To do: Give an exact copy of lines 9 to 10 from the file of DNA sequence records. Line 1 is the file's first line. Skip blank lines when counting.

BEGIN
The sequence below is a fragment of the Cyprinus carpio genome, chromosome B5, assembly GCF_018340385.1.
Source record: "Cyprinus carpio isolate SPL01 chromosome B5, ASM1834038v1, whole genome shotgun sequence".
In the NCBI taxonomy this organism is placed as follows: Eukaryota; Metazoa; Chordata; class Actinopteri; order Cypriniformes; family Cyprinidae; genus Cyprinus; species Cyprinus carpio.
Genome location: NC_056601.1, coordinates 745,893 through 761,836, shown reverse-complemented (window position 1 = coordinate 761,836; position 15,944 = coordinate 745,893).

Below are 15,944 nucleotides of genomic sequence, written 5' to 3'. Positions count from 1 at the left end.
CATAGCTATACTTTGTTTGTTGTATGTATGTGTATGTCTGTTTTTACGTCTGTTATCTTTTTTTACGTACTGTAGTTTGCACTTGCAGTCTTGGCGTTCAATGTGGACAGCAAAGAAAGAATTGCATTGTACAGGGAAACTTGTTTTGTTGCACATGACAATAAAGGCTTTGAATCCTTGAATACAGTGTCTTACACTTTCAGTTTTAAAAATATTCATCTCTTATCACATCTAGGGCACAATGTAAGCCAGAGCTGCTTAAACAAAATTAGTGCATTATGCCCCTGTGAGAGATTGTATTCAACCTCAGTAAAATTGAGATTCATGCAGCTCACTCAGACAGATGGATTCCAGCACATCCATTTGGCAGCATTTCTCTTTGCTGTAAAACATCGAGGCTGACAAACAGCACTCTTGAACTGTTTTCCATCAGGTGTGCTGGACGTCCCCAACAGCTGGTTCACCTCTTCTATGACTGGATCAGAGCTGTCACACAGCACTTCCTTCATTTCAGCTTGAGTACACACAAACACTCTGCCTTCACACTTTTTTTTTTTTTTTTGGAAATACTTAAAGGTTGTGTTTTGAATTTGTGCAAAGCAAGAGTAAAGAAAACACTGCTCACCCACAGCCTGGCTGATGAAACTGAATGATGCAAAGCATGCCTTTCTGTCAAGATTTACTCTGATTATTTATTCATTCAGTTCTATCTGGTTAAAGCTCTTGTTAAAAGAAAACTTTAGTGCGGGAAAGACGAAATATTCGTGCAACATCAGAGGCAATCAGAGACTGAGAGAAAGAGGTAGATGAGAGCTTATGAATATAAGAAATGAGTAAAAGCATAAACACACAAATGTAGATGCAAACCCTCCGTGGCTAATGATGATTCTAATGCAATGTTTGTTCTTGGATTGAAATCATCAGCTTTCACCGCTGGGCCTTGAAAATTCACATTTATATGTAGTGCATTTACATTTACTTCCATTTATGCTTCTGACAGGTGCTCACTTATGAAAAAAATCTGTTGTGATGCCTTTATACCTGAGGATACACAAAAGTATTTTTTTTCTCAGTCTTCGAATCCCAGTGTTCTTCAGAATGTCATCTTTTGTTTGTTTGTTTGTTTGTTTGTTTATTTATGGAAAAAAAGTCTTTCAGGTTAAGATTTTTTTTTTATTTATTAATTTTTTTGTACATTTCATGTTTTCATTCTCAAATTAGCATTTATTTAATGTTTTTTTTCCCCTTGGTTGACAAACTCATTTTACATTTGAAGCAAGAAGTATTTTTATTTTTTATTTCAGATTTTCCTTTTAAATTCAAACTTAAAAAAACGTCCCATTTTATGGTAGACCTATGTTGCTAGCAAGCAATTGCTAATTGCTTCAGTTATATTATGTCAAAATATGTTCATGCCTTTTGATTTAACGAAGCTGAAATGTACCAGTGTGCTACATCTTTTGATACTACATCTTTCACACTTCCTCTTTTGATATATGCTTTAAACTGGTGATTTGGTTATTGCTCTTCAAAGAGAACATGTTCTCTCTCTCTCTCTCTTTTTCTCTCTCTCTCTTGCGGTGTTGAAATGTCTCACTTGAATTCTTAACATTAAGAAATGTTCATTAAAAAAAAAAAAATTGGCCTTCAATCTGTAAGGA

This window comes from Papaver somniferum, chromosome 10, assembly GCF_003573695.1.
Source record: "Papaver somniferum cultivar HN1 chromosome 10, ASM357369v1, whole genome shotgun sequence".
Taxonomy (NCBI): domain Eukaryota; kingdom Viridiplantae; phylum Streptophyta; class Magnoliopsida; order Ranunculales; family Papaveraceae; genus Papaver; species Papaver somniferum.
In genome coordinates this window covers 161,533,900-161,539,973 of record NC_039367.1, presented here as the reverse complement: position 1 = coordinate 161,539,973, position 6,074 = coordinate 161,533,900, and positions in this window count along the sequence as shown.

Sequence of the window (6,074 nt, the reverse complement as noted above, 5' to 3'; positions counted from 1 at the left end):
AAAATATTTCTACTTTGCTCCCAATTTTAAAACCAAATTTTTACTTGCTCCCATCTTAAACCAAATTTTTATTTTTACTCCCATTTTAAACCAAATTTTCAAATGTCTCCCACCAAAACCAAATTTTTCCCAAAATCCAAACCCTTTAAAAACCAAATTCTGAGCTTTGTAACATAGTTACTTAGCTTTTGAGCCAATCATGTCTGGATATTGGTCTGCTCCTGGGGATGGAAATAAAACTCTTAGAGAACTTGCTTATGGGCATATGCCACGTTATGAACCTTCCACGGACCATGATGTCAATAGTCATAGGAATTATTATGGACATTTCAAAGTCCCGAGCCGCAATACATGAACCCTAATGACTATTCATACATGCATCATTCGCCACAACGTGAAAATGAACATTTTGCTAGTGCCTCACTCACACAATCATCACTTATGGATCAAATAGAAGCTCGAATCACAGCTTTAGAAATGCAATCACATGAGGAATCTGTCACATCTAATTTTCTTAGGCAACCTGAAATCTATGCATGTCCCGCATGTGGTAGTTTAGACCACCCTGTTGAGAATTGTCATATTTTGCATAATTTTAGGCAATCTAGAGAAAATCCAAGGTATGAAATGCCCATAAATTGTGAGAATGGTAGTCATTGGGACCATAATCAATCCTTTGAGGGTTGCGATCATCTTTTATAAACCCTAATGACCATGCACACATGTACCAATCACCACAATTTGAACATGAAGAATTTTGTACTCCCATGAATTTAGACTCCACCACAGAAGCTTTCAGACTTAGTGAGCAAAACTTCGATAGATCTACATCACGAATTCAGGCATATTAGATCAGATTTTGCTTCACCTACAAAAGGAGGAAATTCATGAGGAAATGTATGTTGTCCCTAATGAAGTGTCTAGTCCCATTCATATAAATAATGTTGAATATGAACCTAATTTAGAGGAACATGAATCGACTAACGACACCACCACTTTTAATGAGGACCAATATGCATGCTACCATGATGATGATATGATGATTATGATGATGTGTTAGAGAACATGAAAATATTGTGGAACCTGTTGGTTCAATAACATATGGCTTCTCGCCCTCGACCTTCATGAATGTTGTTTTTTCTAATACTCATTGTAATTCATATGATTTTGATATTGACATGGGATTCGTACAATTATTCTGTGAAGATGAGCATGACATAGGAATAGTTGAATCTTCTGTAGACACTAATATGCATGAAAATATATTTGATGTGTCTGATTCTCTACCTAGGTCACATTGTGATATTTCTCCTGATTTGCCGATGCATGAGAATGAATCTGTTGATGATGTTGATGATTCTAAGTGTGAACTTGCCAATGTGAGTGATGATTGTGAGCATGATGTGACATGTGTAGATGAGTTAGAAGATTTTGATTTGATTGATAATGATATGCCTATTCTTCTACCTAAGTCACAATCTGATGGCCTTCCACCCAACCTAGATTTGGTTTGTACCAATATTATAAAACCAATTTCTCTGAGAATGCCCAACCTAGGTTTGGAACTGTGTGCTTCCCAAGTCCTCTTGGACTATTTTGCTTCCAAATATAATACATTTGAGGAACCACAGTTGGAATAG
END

Taxonomy (NCBI): domain Eukaryota; kingdom Viridiplantae; phylum Streptophyta; class Magnoliopsida; order Ranunculales; family Papaveraceae; genus Papaver; species Papaver somniferum.
In genome coordinates this window covers 161,533,900-161,539,973 of record NC_039367.1, presented here as the reverse complement: position 1 = coordinate 161,539,973, position 6,074 = coordinate 161,533,900, and positions in this window count along the sequence as shown.